Northam Posthumously Pardons ‘Martinsville Seven’ Who Were Executed 70 Years Ago for Raping White Woman
Christopher Eberhart, Daily Mail, August 31, 2021
The ‘Martinsville Seven’ – seven black men who were executed for a 1949 rape of a white woman in Virginia – were posthumously pardoned by the governor on Tuesday after being deprived of their due process rights.
The men were convicted in 1951 after a speedy trial by all-white juries and given ‘a racially-biased death sentence,’ Democratic Gov. Ralph Northam said.
The ‘Martinsville Seven’ were all convicted of raping Ruby Stroud Floyd, 32, a white woman who had gone to a predominantly black neighborhood in Martinsville, Virginia, on January 8, 1949, to collect money for clothes she had sold.
Northam issued ‘simple pardons’ on Tuesday for Frank Hairston Jr., 18; Booker T. Millner, 19; Francis DeSales Grayson, 37; Howard Lee Hairston, 18; James Luther Hairston, 20; Joe Henry Hampton, 19; and John Claybon Taylor, 21.
They were accused and found guilty of gang raping Floyd for 90 minutes. She said she had been raped at least 13 times.
A simple pardon doesn’t exonerate the men. It’s meant to highlight the racial inequality of the cases and the lack of due process, Northam said.
‘We all deserve a criminal justice system that is fair, equal and gets it right – no matter who you are or what you look like,’ Democratic Gov. Northam said in a statement.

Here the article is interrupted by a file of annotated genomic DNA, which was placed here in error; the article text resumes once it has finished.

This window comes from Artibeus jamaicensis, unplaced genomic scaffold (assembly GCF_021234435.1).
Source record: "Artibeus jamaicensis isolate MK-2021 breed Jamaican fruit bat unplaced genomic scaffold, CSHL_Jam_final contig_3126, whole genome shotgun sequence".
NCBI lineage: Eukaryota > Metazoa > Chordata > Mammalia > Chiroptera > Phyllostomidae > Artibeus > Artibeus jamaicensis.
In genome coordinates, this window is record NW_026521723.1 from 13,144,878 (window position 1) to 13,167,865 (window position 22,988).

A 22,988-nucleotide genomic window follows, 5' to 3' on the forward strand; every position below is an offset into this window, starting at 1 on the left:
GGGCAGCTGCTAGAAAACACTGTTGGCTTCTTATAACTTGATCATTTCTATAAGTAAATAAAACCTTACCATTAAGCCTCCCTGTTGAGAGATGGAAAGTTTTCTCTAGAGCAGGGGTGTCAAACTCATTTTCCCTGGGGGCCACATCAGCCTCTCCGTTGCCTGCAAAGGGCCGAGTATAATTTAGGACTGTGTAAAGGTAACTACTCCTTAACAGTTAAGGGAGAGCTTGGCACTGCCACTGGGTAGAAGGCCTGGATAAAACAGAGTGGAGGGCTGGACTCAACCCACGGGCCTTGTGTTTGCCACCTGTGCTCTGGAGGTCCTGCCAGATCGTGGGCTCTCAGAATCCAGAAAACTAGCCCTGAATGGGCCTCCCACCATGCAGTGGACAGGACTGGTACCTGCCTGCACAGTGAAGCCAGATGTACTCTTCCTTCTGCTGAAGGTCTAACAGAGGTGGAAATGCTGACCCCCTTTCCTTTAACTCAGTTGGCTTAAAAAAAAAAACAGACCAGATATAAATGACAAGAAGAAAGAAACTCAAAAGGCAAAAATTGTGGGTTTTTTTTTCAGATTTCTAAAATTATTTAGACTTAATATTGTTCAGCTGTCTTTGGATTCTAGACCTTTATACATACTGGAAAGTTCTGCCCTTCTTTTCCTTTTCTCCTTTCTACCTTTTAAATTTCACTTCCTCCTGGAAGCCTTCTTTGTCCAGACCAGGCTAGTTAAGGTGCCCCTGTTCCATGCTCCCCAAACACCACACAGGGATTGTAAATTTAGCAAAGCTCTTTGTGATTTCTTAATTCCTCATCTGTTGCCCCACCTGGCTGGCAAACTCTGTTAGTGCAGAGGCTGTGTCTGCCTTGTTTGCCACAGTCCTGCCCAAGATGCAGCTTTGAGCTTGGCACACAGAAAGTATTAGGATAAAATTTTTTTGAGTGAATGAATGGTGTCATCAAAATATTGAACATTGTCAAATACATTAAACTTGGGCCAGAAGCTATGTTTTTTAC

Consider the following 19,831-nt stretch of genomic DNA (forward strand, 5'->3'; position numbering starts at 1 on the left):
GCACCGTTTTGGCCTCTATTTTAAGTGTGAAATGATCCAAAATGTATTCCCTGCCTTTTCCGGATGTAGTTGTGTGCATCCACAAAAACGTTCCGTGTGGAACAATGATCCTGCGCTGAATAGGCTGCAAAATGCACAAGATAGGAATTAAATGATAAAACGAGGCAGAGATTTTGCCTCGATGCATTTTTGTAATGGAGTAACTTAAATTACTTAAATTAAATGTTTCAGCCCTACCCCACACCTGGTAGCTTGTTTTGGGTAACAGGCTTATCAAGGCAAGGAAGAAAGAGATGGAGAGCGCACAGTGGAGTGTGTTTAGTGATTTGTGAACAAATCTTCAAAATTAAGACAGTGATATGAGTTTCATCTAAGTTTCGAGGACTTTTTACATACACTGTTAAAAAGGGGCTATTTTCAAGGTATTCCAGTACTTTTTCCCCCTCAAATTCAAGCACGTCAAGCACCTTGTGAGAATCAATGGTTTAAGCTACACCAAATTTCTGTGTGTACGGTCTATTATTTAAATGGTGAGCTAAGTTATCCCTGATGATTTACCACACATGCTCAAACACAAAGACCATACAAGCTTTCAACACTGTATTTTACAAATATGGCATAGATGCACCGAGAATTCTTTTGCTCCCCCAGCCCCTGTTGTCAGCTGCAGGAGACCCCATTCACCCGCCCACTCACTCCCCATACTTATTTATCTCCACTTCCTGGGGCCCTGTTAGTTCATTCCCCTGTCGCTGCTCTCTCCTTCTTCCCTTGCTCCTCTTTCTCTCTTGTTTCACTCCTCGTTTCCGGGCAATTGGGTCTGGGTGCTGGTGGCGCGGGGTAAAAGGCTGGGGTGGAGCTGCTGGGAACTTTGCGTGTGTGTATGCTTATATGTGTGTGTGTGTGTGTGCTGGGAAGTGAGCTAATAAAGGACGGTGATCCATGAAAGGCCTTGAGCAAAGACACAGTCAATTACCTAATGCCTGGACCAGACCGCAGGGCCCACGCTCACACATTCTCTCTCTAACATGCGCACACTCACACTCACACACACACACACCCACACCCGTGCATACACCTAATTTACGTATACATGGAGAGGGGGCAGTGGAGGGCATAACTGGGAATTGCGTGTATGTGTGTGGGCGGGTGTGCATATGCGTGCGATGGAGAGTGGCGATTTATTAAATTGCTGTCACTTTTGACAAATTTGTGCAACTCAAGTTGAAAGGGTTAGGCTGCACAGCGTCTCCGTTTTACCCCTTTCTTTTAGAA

During the 11-day trials, prosecutors presented medical evidence of Floyd’s physical injuries and accounts from black witnesses, whom Floyd appealed to for help after the assault.
The defense argued that Floyd consented to the sex by failing to forcibly resist the men.
Some of the defendants were drunk at the time of their arrests, were illiterate and couldn’t read the confessions that they signed, didn’t have an attorney present during interrogation and were convicted by all-white juries.
At the time, the case attracted pleas for mercy from around the world and became a lightning rod for racial justice.
The push for pardons gained steam in December when advocates and descendants of the men – spearheaded by the Martinsville 7 Project – asked Northam to issue posthumous pardons.
After meeting with about a dozen descendants of the men and their advocates, Northam announced the simple pardons on Tuesday during a presentation where the cries and sobs could be heard from some of the Martinsville Seven’s decedents.
‘These men were executed because they were black and that’s not right,’ Northam said.
The Martinsville 7 Project’s petition does not argue that the men were innocent, but says their trials were unfair and the punishment was extreme and unjust.